(v) Megalopolis: This Greek word meaning ‘great city’ was popularised by Jean Gottmann(1957) and signifies ‘super metropolitan’ region extending union of conurbations. The urban landscape stretching from Boston in the North to Washington in the South of USA is the best examples of megalopolis.  

Q. 9. Shortage of housing and growth of slums—major problems of urban settlements  in developing countries. Explain.
OR

Discuss the problems associated with urban settlements in developing countries.
Ans
. Shortage of housing and growth of slums—major problems of urban settlements:
(i) People flock to cities to avail of employment opportunities and civic amenities.
(ii) Urban settlement creates severe congestion.
(iii) There is shortage of houses.
(iv) Growth of slums is a common feature.
(v) People live in sub-standard hutments and shanties.
(vi) The unplanned growth of urban settlements defaces the beauty of the cities.
(vii) In most million plus cities in India, one in four inhabitants lives in illegal settlements. (viii) In the Asia Pacific countries, around 60 per cent of the urban population lives in squatter settlements.
Detailed Answer: 
(i) People flock to cities to avail of employment opportunities and civic amenities: People from rural areas move to urban areas in search of greener pastures. This huge gush or inflow of migrants leads to lack of accommodation.
(ii) Urban settlement creates severe congestion: The inflow of migrants leads severe accommodation crunch and this forces the mushrooming up of illegal construction without any proper planning.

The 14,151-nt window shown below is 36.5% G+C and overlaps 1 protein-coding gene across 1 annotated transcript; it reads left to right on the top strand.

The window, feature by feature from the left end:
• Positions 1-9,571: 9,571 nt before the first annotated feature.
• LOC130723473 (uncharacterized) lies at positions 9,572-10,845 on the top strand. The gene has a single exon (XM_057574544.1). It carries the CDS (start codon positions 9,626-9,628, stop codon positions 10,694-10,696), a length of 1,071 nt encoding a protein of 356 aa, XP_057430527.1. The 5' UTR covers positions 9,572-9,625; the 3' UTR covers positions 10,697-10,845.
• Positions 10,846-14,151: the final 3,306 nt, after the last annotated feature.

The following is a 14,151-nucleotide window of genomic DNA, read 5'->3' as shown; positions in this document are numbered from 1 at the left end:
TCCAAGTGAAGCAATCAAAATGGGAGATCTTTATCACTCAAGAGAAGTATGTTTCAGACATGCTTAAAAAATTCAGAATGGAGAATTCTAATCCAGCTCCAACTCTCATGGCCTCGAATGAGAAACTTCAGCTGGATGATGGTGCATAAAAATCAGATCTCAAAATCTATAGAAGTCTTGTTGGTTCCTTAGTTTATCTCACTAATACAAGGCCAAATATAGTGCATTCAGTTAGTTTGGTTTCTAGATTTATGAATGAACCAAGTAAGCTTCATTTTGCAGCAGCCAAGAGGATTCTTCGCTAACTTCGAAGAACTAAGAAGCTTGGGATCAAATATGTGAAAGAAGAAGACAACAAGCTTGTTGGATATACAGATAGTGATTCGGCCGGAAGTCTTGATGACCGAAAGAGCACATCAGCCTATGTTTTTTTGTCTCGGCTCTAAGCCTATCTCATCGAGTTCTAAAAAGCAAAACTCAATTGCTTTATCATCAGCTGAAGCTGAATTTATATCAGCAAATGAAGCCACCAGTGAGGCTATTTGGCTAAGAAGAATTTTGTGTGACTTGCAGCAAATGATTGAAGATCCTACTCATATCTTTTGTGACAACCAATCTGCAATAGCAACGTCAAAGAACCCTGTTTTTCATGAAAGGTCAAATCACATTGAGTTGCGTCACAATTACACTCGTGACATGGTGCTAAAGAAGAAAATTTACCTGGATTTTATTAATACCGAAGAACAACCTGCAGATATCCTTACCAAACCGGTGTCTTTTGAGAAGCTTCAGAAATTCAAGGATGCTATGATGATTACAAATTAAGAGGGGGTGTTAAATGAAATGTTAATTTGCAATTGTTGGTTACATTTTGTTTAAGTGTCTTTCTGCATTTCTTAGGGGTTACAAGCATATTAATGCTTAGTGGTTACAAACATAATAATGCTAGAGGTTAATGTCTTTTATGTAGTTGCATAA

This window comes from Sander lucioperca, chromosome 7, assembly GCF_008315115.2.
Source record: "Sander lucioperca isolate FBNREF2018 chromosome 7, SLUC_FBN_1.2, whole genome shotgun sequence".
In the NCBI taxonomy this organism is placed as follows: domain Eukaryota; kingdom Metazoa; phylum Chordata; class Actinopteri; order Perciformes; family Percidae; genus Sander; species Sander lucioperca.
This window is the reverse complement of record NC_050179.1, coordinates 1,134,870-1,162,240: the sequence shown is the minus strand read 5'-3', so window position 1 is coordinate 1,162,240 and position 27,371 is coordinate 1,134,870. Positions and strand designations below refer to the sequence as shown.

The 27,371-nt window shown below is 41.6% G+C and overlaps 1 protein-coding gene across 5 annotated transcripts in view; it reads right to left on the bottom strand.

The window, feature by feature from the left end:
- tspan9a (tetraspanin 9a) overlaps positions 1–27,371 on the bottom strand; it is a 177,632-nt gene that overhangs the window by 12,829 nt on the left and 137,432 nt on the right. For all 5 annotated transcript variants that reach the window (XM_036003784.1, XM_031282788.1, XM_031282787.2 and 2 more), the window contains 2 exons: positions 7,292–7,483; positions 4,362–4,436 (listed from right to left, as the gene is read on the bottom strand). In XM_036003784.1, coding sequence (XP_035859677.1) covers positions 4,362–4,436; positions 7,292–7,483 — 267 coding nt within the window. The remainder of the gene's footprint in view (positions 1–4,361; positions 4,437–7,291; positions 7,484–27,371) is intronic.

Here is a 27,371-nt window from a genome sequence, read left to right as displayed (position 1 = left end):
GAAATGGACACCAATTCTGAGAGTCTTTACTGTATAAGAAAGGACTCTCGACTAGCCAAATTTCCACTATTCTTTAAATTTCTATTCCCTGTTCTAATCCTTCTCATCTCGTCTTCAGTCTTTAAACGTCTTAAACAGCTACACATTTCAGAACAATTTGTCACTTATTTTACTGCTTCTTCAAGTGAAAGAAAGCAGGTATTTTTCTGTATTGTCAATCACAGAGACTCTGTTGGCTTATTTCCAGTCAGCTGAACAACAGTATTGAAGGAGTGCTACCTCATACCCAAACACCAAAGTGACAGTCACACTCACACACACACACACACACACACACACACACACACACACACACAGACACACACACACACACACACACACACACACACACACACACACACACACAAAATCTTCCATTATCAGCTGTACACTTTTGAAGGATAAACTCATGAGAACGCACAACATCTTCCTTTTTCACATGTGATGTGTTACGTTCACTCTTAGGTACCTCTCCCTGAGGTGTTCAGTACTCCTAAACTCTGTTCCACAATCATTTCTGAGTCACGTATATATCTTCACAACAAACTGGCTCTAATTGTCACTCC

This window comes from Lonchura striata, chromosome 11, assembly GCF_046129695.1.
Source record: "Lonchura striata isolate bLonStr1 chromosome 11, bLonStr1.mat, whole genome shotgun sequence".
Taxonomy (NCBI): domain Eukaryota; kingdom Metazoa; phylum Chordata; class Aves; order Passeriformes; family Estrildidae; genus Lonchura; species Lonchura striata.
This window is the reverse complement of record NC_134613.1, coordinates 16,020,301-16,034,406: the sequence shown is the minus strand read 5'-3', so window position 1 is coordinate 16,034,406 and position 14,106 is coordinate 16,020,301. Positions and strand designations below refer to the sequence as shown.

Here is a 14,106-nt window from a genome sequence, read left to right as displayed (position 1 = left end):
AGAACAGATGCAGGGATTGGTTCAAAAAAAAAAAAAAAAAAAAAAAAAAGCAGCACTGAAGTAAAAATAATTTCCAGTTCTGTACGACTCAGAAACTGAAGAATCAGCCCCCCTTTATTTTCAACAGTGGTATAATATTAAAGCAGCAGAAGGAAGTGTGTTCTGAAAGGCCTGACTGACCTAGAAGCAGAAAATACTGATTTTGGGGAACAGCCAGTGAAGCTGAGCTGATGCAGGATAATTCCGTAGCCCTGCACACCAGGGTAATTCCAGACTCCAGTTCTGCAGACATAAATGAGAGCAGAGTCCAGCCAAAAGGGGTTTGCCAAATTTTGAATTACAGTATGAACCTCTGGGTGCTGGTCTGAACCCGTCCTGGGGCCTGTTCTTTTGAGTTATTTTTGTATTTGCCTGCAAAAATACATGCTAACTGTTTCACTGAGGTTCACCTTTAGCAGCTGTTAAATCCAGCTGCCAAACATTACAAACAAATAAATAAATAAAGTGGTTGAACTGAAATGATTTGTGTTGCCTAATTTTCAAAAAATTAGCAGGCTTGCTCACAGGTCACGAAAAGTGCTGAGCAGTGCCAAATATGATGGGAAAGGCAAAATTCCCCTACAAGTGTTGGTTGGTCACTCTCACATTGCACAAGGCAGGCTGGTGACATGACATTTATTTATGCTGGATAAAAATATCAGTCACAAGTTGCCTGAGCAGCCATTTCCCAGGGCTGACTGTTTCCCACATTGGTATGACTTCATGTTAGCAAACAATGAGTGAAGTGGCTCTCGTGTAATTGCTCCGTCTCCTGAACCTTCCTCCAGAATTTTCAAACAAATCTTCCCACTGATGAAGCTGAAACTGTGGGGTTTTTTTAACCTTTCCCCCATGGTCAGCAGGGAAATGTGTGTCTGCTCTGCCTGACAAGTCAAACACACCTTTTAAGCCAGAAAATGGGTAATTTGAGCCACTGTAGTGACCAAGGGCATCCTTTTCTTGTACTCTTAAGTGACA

(iii) There is shortage of houses: Due to the inflow of huge migration rush there crops up shortage of proper housing and planning.
(iv) Growth of slums is a common feature: Growth of unplanned and haphazard construction with lack of proper sanitation and hygiene facilities crops up at the outskirts of the cities.
(v) People live in substandard hutments and shanties: The substandard hutments and shanties are called slums.
(vi) The unplanned growth of urban settlements defaces the beauty of the cities: The slums led to spread to diseases and filth all over.
(vii) In most million plus cities in India, one in four inhabitants lives in illegal settlements: One of the biggest examples of this is the slums of Dharavi, Mumbai.
(viii) In the Asia Pacific countries, around 60 per cent of the urban population lives in squatter settlements: These settlements lack in basic hygiene and sanitation facilities and are prone to outbreack of diseases.

Q. 10. Explain any two socio-cultural and any three environmental problems of urban settlements of the world.
Ans.
Socio-cultural problems: (i) Inadequate social infrastructure and basic facilities is due to lack of financial resources and overpopulation in the cities.
(ii) The available educational and health facilities remain beyond the reach of the urban poor.
(iii) Cities suffer from poor health conditions.
(iv) Lack of employment and education tends to aggravate the crime rates.
(v) Male selective migration to the urban areas distorts the sex-ratio in these cities. (Any two)
Environmental problems: 
(i) The large urban population in developing countries uses and disposes off a huge quantity of water and all types of waste materials.
(ii) Many cities of the developing countries do not provide the minimum required quality of drinkable water and water used for industrial and domestic use.